Food Network Star Winner Damaris Phillips Talks Paula Deen and Her Vision of Southern Food: 'It's Not Just Fried Meats and Gravy'

Damaris Phillips Food Network StarAs far as five-year plans go, Damaris Phillips‘ has been a whopping success.

The 32-year-old Kentucky native recalls watching an early season of Food Network Star and deciding it would be an ideal career option, given her addiction to cooking. She applied to culinary school soon after.

“I literally enrolled [at Jefferson Community and Technical College in Louisville, KY] because I thought it was one of the necessary steps in order to be on Food Network Star,” says Phillips, who eventually scored a teaching job at her alma mater, and then went on to follow in the footsteps of Guy Fieri and Melissa D’Arabian by taking home the Season 9 crown. “My journey was never hard, it just happened. From the second I held a knife, from the second I was in culinary school, it’s all felt too good to be true. ‘This cannot be my job, my life. Somebody has to be kidding with me!'”

TVLine caught up with Phillips to talk about what was the best dish she made during her Food Network Star run, why she embraces kitchen disasters and how she feels about unofficially taking over her channel’s title as southern-food expert from disgraced host Paula Deen.

TVLINE | After 11 weeks of having cooking challenges thrown your way, I have to ask, are you actually a fan of experimenting in the kitchen?
Always. My favorite way to cook is to look in my cabinets and see what I have. That’s the most fun. “I don’t have tomatoes, but I have this chili-garlic sauce from the Asian grocery store. Let’s throw that in there and see how it affects my beef barley soup!” [Laughs] And the best part about teaching is, you have 25 people in a class and they all want to be chefs, and they’re all really creative. So I’ll teach them to make croissants, and the next day they come in with ideas they’ve been thinking about all night: “Chef, what would happen if we changed this or that, or used coconut oil instead of butter?” A lot of times I’ll say, “I don’t know, let’s try it!” I get to dictate the lessons, so I find myself saying, “This sounds interesting. Let’s push ourselves.”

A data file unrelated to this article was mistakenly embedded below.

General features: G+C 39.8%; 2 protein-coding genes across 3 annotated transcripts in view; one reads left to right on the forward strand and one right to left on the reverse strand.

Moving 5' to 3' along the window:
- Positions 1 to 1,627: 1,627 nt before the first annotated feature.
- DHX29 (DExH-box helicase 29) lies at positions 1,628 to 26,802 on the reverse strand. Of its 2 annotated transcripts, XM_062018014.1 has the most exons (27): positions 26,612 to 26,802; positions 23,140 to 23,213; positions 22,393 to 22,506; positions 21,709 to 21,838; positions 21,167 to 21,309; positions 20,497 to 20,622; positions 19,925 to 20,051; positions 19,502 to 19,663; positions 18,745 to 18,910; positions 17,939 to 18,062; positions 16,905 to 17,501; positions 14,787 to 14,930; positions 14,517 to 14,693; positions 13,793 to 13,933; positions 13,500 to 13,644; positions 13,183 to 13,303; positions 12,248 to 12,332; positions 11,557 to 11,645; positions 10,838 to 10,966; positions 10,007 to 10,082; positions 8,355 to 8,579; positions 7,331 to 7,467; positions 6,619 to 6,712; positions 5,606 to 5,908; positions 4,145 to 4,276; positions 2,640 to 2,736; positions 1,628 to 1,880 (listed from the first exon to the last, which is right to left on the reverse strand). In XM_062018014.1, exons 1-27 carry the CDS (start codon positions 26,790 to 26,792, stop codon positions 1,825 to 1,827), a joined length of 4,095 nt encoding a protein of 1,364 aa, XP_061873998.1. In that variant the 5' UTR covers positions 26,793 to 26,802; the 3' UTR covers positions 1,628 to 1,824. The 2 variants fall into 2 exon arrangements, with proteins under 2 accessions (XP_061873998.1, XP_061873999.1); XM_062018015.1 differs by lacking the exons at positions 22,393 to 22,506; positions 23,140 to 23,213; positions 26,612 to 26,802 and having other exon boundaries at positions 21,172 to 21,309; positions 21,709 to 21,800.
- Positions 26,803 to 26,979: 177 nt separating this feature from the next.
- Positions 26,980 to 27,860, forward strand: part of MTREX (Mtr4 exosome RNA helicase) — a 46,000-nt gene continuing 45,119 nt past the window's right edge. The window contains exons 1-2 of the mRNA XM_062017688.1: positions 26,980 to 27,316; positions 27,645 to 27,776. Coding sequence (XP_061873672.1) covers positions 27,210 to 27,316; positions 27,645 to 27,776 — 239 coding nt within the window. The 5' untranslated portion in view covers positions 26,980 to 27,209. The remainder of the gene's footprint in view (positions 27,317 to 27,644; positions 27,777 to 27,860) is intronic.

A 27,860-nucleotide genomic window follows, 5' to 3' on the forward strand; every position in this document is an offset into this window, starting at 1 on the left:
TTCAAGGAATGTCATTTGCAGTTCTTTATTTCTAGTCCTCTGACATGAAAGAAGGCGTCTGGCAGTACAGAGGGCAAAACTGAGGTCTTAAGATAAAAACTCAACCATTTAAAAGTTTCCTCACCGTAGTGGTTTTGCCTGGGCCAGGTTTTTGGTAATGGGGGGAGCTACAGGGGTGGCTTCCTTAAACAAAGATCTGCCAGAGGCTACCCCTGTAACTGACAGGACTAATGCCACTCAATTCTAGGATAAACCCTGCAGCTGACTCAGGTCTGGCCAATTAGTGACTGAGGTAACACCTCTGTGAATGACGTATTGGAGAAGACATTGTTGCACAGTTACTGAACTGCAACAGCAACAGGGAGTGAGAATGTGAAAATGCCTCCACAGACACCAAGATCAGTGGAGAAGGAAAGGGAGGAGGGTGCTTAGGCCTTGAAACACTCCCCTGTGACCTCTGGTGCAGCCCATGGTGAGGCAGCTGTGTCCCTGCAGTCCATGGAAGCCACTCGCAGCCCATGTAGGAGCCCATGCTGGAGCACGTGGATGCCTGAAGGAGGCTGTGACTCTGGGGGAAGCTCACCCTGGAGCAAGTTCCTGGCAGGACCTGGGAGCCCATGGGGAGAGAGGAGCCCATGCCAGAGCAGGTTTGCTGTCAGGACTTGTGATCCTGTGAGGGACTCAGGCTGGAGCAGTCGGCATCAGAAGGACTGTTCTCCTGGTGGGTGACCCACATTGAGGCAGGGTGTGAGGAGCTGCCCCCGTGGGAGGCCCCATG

TVLINE | To dabble with the unknown also means you end up with the occasional disaster. Do you embrace that, too?
If you always made everything perfectly, you would never know how to teach. Part of being a really good chef or cook is being able to fix disasters. You want to have a respect for ingredients and — as much as you can — not be wasteful. One of my favorite recipes is a “Burnt Peanut Cookie.” I accidentally burnt the peanuts I was using, and I didn’t have any more, so I was like, “Well, let’s just taste ’em.” And they were pretty good. [Laughs] So now I intentionally burn the peanuts to go on my peanut butter cookies because it adds a smoky flavor that balances everything out — because sometimes peanut butter cookies are too sweet.

TVLINE | When did you finish filming the bulk of Season 9 — up to the point you made your pilot pitch?
We finished filming in March.

TVLINE | So as you shot your pilot, the whole Paula Deen imbroglio — which happened this June — wasn’t even in play. But now here you are, perhaps trying to fill a gap on Food Network as the voice of southern cooking. Is that daunting? Exciting?
I am very, very excited to talk about my version of southern cooking. Even when Paula Deen was on the network, I thought there was a place for my version of the south. I really believe I have something to say. I make my food in such a way that people can eat it every single day. My dad passed away from a heart attack, so it’s always been very important for me to make food I love, the food we made growing up, but in a way that it won’t be harmful to my body or to the people I love. Just as long as it’s not boring. It has to be flavorful and delicious.